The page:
Two more Australians have died from coronavirus, taking the nation’s death toll to 11.
The two deaths are Victorian men in their 70s, the state’s chief health officer confirmed on Thursday.
The Federal Government has broadened testing criteria, meaning more Australians can now be screened.
Anyone with a fever or acute respiratory infection who works in health care or aged care can now be tested for the virus.
So too can people living in areas with an elevated risk of community transmission, or where there are two or more plausibly linked cases.
This takes in aged and residential care, rural and remote Aboriginal communities, detention centres, boarding schools, and military bases that have live-in accommodation.
The Australian Medical Association says the testing criteria should be even broader, so as to better understand the virus.
Australia has been placed into an even tighter lockdown as governments desperately try to slow the spread of the coronavirus.
Further restrictions on businesses, community facilities and public spaces came into effect at midnight.
Tasmanian independent senator Jacqui Lambie wants the nation to go into a full lockdown by midnight Friday.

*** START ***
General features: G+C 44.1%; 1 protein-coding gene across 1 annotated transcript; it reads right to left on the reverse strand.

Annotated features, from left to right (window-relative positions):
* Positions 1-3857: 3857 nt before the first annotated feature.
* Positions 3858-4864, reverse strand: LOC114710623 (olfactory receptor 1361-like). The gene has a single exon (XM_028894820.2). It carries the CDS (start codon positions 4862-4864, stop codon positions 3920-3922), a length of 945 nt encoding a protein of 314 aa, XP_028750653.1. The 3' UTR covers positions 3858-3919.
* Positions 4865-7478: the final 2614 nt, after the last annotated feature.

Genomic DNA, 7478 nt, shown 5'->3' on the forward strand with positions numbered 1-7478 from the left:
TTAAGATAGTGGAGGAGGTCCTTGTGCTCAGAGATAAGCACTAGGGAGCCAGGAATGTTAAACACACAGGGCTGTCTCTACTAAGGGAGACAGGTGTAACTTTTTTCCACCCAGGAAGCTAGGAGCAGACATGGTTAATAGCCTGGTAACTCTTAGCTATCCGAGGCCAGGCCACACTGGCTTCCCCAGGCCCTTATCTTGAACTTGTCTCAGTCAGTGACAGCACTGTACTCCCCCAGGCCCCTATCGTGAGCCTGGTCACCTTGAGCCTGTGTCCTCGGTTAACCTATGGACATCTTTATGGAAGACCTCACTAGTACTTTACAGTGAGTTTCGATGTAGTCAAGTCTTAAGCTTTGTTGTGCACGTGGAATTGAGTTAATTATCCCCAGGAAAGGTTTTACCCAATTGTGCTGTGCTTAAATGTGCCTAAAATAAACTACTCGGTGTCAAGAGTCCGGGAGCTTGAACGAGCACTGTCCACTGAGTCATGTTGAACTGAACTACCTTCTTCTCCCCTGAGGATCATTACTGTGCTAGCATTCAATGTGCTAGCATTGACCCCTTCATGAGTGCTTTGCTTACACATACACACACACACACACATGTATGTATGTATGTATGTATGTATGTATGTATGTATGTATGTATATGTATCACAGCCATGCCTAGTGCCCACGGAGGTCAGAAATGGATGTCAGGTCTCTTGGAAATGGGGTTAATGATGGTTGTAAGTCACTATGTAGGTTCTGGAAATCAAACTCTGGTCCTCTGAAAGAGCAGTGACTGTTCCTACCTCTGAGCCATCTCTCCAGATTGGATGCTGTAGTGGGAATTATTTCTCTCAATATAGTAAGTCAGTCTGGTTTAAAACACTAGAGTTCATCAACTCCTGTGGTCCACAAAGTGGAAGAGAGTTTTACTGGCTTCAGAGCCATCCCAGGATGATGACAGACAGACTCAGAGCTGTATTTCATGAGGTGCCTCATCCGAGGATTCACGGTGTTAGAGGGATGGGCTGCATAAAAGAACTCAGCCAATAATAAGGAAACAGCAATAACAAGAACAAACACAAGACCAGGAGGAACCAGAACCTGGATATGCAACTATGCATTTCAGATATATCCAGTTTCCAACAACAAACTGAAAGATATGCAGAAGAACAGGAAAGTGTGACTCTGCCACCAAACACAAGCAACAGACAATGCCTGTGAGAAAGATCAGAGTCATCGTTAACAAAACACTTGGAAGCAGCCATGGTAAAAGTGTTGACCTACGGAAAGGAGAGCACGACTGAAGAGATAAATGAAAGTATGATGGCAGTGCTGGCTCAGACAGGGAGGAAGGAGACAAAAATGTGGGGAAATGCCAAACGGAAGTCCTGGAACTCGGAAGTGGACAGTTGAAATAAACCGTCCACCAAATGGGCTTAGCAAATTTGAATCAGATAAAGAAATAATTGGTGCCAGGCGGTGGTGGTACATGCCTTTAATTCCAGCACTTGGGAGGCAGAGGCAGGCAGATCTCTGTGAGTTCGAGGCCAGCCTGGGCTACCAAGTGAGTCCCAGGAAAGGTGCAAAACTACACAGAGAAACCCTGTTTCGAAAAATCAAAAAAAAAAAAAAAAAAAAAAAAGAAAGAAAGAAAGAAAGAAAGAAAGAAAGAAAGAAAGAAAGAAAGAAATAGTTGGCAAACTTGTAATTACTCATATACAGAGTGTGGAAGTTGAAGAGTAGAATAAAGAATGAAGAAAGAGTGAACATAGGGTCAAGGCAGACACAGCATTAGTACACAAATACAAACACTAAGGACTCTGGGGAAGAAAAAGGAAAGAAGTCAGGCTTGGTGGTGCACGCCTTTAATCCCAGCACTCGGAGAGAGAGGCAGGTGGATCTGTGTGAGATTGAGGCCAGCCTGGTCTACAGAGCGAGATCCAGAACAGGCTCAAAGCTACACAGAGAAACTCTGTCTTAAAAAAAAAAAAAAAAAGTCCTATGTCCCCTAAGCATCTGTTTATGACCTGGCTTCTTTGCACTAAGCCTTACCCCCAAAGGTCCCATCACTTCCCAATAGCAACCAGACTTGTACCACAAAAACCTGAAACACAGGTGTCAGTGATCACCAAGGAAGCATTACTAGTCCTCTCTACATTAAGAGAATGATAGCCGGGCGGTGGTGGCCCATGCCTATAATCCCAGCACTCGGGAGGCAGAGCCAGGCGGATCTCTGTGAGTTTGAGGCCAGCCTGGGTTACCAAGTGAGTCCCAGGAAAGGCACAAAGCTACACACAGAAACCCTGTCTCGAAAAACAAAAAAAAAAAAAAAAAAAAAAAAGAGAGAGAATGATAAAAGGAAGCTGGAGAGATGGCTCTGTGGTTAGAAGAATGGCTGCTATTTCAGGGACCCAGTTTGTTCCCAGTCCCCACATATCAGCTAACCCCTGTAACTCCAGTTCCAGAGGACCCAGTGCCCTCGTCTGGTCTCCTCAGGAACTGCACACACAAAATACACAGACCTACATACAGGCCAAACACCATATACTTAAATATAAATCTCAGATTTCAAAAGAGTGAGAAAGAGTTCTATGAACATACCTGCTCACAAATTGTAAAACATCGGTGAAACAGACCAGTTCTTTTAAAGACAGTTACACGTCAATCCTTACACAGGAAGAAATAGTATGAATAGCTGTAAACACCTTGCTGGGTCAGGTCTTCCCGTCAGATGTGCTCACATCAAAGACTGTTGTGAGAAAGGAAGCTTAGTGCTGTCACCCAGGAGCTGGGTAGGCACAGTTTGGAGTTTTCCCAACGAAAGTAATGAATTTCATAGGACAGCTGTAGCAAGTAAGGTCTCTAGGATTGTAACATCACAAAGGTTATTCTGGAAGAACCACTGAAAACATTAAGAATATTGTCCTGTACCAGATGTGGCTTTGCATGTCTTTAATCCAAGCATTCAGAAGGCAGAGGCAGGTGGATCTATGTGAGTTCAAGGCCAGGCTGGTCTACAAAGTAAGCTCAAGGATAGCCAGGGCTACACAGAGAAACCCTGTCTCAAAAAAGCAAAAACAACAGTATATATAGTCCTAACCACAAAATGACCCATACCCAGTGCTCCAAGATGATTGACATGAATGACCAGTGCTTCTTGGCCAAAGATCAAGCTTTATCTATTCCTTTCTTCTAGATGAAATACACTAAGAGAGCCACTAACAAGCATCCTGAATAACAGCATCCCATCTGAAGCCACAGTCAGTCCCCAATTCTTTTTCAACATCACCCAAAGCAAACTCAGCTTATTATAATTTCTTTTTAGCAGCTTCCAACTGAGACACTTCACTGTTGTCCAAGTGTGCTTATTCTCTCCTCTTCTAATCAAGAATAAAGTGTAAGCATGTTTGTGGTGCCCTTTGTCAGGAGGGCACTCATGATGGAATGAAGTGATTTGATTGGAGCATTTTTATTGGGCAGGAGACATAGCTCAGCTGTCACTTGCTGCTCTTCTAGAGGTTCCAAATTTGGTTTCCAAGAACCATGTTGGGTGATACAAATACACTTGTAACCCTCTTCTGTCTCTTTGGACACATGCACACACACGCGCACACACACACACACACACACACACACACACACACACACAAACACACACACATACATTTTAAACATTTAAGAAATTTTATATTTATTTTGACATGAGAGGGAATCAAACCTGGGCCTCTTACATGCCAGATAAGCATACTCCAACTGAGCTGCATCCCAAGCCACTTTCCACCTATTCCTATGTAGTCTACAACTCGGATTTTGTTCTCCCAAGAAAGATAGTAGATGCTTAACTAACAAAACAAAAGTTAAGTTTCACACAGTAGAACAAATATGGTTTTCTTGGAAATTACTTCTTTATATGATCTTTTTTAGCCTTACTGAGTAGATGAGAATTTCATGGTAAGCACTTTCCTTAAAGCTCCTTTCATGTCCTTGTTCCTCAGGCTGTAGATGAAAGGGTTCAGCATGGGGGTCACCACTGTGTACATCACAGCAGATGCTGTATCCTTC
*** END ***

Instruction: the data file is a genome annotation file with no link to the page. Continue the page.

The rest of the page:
“For goodness sake prime minister, we don’t want any more 35 minutes of your dribble, please make a decision that a leader would make,” she told Nine.
“Play it safe mate and put us into lockdown unless it is for essential services, please.”
There are more than 2500 confirmed cases of COVID-19 in Australia, with hundreds of people hospitalised.
More than 169,000 people have been tested for the disease.
Deputy Chief Medical Officer Paul Kelly said one sick person could lead to 400 more contracting the disease within a month if they didn’t stick to distancing and quarantine measures.
The government is sending text messages telling Australians: “Stop the spread, stay 1.5m from others, follow rules on social gatherings, wash hands, stay home if sick”.